The U.S. Transportation Department announced new limits Monday on how long airline passengers will be forced to sit in planes stuck on airport tarmacs. Starting in the spring, planes must return to the terminal if the delay exceeds three hours.
The move follows years of complaints from passenger advocates about situations where people are held on grounded planes for hours on end — sometimes without food or a functioning lavatory.
For instance, when a Continental Express flight was stranded in Rochester, Minn., this summer, passengers complained that they went eight hours with no food except pretzels. On other jets that have been forced to sit on the tarmac, the toilets have stopped working, the air has gotten hot and stale, and parents of babies have run out of clean diapers.
Long tarmac delays happen 100 times a month or so. When they do, the conditions onboard planes can become pretty unbearable.
Passengers deserve better treatment, U.S. Transportation Secretary Ray LaHood said Monday.
"You talk to anybody that's flown frequently, they will tell you that they've sat on a tarmac with no explanation about why they're sitting there, no explanation as to why there's not at least something to drink or eat, and people are sick of it," LaHood said, announcing the so-called "three-hour rule."
On domestic flights, airlines will be required to allow passengers off the plane if they've been sitting for more than three hours. Flight crews also will be required to keep the lavatories working, provide medical attention to anyone who needs it, and — once the delay hits the two-hour mark — supply adequate food and water.
Airlines that don't comply will face fines of more than $27,000 for each inconvenienced passenger, LaHood said.
"These kinds of issues and these kinds of problems should have been addressed by the airlines," he said. "The fact that they haven't been means that we at DOT have to step up and look after the passengers."
The regulation has been a long time in the making. Congress has been discussing the issue of tarmac delays for a decade; the Bush administration set up a panel to study it almost two years ago. But Monday's announcement was a surprise even to those who have been calling for action.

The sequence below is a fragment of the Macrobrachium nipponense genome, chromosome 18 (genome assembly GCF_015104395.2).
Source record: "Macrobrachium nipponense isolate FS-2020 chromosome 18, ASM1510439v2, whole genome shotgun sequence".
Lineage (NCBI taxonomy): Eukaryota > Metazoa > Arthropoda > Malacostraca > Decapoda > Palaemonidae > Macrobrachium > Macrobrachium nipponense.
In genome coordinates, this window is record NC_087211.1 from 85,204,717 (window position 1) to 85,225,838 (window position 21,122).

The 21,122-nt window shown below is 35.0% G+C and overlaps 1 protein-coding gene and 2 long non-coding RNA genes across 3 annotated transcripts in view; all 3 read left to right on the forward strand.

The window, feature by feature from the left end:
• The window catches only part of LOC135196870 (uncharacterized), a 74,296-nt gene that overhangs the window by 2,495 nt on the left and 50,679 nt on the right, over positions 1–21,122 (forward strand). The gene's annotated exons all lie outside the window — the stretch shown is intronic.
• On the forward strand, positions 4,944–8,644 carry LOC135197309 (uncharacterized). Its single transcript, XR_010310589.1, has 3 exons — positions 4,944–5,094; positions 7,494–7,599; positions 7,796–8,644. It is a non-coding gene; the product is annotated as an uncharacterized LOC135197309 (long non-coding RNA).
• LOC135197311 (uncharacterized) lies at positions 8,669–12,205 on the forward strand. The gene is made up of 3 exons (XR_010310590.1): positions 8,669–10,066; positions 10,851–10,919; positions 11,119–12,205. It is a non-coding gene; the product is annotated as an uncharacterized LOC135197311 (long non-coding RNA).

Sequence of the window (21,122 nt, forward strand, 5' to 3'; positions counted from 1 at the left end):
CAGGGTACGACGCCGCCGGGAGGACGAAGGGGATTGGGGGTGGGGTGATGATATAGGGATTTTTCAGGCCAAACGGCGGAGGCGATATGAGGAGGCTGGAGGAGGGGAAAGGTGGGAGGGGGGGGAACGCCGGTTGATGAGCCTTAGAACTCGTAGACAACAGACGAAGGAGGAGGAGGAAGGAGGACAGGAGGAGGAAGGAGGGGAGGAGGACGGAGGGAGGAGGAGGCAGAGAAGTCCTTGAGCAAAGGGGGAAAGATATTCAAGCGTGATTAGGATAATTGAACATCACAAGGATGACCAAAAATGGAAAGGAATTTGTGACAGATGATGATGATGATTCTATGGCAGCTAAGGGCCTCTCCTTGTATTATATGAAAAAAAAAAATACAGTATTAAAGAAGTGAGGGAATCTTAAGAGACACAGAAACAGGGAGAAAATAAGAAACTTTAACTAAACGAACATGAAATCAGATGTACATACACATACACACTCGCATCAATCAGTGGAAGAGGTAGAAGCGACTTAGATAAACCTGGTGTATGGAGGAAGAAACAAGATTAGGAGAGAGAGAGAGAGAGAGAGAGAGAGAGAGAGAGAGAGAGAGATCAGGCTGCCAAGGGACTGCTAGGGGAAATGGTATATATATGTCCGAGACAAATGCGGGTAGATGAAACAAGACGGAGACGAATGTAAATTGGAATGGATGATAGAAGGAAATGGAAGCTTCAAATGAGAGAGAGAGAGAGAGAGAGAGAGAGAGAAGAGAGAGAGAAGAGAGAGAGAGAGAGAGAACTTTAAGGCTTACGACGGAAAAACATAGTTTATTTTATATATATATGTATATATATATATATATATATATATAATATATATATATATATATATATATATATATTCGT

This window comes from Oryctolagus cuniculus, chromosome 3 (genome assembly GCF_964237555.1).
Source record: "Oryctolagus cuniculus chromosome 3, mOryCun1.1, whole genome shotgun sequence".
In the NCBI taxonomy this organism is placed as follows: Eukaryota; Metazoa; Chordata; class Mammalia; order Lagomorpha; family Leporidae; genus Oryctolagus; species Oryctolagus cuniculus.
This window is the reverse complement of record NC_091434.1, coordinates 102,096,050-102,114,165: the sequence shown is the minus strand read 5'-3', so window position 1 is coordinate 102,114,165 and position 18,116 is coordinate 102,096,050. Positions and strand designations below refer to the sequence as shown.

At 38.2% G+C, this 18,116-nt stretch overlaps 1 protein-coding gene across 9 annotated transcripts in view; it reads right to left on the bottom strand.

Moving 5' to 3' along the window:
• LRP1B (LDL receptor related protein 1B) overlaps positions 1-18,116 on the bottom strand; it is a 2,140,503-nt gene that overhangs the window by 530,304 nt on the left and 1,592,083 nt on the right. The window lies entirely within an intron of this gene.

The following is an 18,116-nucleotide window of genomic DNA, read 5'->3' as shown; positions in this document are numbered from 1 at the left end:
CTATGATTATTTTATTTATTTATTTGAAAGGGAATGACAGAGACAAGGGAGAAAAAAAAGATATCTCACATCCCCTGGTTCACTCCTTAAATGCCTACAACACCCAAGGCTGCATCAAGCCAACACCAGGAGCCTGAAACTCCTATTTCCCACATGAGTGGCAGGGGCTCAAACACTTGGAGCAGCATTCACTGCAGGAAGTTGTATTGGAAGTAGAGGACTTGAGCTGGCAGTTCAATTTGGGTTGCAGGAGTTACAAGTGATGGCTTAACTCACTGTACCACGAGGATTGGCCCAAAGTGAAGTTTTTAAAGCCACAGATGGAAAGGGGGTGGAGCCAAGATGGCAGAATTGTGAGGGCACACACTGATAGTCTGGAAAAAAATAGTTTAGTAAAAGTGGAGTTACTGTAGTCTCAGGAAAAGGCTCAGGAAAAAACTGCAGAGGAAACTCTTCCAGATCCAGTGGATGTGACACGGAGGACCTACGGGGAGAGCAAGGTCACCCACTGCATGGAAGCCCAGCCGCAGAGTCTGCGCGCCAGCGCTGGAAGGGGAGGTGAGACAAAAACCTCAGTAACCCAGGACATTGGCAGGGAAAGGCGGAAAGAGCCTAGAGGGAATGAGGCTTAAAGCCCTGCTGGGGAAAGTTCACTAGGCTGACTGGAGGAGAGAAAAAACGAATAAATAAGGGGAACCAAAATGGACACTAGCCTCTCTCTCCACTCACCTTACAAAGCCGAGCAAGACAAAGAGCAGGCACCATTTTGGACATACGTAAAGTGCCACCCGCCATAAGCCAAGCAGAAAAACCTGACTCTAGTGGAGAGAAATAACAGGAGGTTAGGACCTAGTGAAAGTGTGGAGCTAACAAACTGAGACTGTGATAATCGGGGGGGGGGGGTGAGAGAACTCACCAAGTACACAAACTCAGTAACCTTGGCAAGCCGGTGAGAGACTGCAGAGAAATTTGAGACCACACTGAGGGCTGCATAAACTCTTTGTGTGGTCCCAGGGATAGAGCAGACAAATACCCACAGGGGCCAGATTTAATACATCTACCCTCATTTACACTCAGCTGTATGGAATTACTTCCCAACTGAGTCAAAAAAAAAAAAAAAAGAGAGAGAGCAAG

Fliers rights advocate Kate Hanni has been promoting the three-hour rule since 2006, since she was stuck on a tarmac for nine hours in Texas. She says she has heard from thousands of people who have been in similar situations.
"There were people with insulin reactions, people who had claustrophobia, people who could not handle being confined in that tight space without temperature control," Hanni recalled. "This is a victory for airline passengers."
The airline industry is questioning whether the rule will have unintended effects that could make things worse for passengers. At the Air Transport Association, the industry's trade group, president Jim May predicted that the rule will force airlines to cancel more flights entirely, to avoid the risk that the plane will exceed the three-hour rule.
Citing the difficulty of rebooking passengers in what he called "today's incredibly congested environment," May said the three-hour rule could end up delaying customers even more.
"The flights that got canceled out of Washington, D.C., this weekend after the terrible snows are a good example of that," May said. "A lot of those people won't reach their destinations for two, three, four days."
May said industry surveys suggest that most passengers actually would prefer to withstand a long tarmac delay, if the other option is having their flight canceled. Still, he says airlines intend to comply with the new rule.
That means even no-frills airlines very likely will have to carry some snacks onboard in case they need them during a delay. And he says airlines will work with airports to find safe ways to deplane passengers, even if all of the gates are occupied.